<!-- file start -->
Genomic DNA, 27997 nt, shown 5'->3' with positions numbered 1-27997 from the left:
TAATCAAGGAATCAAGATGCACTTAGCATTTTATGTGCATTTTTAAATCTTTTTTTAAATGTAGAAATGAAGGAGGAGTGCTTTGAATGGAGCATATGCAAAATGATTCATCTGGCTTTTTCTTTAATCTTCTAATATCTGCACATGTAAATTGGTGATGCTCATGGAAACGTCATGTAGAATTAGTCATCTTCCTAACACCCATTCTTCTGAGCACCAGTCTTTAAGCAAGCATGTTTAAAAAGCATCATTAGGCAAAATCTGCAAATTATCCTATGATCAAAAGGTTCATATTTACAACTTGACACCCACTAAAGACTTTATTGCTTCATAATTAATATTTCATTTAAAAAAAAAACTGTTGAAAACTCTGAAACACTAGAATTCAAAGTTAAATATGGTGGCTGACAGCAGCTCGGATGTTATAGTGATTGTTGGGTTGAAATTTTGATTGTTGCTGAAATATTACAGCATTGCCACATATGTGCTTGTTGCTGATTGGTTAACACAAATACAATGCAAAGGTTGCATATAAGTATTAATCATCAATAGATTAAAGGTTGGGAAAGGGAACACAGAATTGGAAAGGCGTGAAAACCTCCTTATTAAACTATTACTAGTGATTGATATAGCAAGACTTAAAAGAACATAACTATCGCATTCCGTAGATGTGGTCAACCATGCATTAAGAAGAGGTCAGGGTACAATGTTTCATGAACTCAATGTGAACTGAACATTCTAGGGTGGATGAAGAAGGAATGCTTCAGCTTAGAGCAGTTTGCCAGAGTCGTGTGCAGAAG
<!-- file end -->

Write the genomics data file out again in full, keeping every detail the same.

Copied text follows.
Genomic DNA, 27997 nt, shown 5'->3' with positions numbered 1-27997 from the left:
TAATCAAGGAATCAAGATGCACTTAGCATTTTATGTGCATTTTTAAATCTTTTTTTAAATGTAGAAATGAAGGAGGAGTGCTTTGAATGGAGCATATGCAAAATGATTCATCTGGCTTTTTCTTTAATCTTCTAATATCTGCACATGTAAATTGGTGATGCTCATGGAAACGTCATGTAGAATTAGTCATCTTCCTAACACCCATTCTTCTGAGCACCAGTCTTTAAGCAAGCATGTTTAAAAAGCATCATTAGGCAAAATCTGCAAATTATCCTATGATCAAAAGGTTCATATTTACAACTTGACACCCACTAAAGACTTTATTGCTTCATAATTAATATTTCATTTAAAAAAAAAACTGTTGAAAACTCTGAAACACTAGAATTCAAAGTTAAATATGGTGGCTGACAGCAGCTCGGATGTTATAGTGATTGTTGGGTTGAAATTTTGATTGTTGCTGAAATATTACAGCATTGCCACATATGTGCTTGTTGCTGATTGGTTAACACAAATACAATGCAAAGGTTGCATATAAGTATTAATCATCAATAGATTAAAGGTTGGGAAAGGGAACACAGAATTGGAAAGGCGTGAAAACCTCCTTATTAAACTATTACTAGTGATTGATATAGCAAGACTTAAAAGAACATAACTATCGCATTCCGTAGATGTGGTCAACCATGCATTAAGAAGAGGTCAGGGTACAATGTTTCATGAACTCAATGTGAACTGAACATTCTAGGGTGGATGAAGAAGGAATGCTTCAGCTTAGAGCAGTTTGCCAGAGTCGTGTGCAGAAG